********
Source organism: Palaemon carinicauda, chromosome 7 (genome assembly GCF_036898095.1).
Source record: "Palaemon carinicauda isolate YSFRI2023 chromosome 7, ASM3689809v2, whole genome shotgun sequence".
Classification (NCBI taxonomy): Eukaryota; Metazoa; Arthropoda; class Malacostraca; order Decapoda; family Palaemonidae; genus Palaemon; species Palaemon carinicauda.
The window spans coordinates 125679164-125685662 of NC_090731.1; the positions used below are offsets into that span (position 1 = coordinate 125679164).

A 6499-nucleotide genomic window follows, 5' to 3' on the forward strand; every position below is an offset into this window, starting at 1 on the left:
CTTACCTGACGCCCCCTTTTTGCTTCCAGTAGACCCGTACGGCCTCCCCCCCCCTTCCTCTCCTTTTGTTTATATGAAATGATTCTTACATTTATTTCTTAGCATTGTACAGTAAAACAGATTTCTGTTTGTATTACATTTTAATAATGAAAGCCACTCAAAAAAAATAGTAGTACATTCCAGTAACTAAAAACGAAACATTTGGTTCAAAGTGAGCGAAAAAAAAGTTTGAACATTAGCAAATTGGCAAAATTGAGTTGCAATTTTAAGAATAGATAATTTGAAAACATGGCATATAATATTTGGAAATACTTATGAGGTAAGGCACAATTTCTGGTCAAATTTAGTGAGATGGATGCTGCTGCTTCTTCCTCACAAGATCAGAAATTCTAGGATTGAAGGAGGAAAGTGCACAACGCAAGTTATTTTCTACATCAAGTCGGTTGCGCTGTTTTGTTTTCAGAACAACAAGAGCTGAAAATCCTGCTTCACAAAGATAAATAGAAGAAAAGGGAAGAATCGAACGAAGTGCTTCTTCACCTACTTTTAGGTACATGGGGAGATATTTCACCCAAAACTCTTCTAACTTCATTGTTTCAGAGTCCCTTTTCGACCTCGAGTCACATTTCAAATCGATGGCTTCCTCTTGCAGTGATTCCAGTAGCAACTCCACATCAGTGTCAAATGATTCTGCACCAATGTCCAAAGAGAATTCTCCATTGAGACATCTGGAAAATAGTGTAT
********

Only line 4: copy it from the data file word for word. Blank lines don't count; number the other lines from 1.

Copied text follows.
The window spans coordinates 125679164-125685662 of NC_090731.1; the positions used below are offsets into that span (position 1 = coordinate 125679164).